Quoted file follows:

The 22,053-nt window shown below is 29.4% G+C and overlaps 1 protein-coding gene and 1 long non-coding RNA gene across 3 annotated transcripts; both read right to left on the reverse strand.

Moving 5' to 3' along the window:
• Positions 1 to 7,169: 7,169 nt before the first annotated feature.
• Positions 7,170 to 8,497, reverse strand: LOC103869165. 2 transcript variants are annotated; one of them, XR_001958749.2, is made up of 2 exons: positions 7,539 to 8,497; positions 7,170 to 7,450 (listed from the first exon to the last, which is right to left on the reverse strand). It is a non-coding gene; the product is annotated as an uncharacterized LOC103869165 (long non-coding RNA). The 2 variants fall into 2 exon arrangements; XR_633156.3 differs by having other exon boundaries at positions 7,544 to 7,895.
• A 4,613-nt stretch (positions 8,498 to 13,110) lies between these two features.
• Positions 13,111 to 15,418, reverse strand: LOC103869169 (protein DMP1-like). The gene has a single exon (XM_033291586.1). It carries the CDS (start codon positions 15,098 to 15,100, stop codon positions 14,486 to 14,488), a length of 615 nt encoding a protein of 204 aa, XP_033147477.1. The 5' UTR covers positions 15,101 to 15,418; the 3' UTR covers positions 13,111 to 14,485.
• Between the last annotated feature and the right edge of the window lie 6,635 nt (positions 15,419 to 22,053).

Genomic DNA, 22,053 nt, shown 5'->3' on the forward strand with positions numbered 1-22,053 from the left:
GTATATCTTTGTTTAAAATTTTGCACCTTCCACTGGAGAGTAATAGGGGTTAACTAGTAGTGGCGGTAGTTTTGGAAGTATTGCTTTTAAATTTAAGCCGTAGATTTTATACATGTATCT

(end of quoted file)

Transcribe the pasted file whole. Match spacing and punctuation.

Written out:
The 22,053-nt window shown below is 29.4% G+C and overlaps 1 protein-coding gene and 1 long non-coding RNA gene across 3 annotated transcripts; both read right to left on the reverse strand.

Moving 5' to 3' along the window:
• Positions 1 to 7,169: 7,169 nt before the first annotated feature.
• Positions 7,170 to 8,497, reverse strand: LOC103869165. 2 transcript variants are annotated; one of them, XR_001958749.2, is made up of 2 exons: positions 7,539 to 8,497; positions 7,170 to 7,450 (listed from the first exon to the last, which is right to left on the reverse strand). It is a non-coding gene; the product is annotated as an uncharacterized LOC103869165 (long non-coding RNA). The 2 variants fall into 2 exon arrangements; XR_633156.3 differs by having other exon boundaries at positions 7,544 to 7,895.
• A 4,613-nt stretch (positions 8,498 to 13,110) lies between these two features.
• Positions 13,111 to 15,418, reverse strand: LOC103869169 (protein DMP1-like). The gene has a single exon (XM_033291586.1). It carries the CDS (start codon positions 15,098 to 15,100, stop codon positions 14,486 to 14,488), a length of 615 nt encoding a protein of 204 aa, XP_033147477.1. The 5' UTR covers positions 15,101 to 15,418; the 3' UTR covers positions 13,111 to 14,485.
• Between the last annotated feature and the right edge of the window lie 6,635 nt (positions 15,419 to 22,053).

Genomic DNA, 22,053 nt, shown 5'->3' on the forward strand with positions numbered 1-22,053 from the left:
GTATATCTTTGTTTAAAATTTTGCACCTTCCACTGGAGAGTAATAGGGGTTAACTAGTAGTGGCGGTAGTTTTGGAAGTATTGCTTTTAAATTTAAGCCGTAGATTTTATACATGTATCT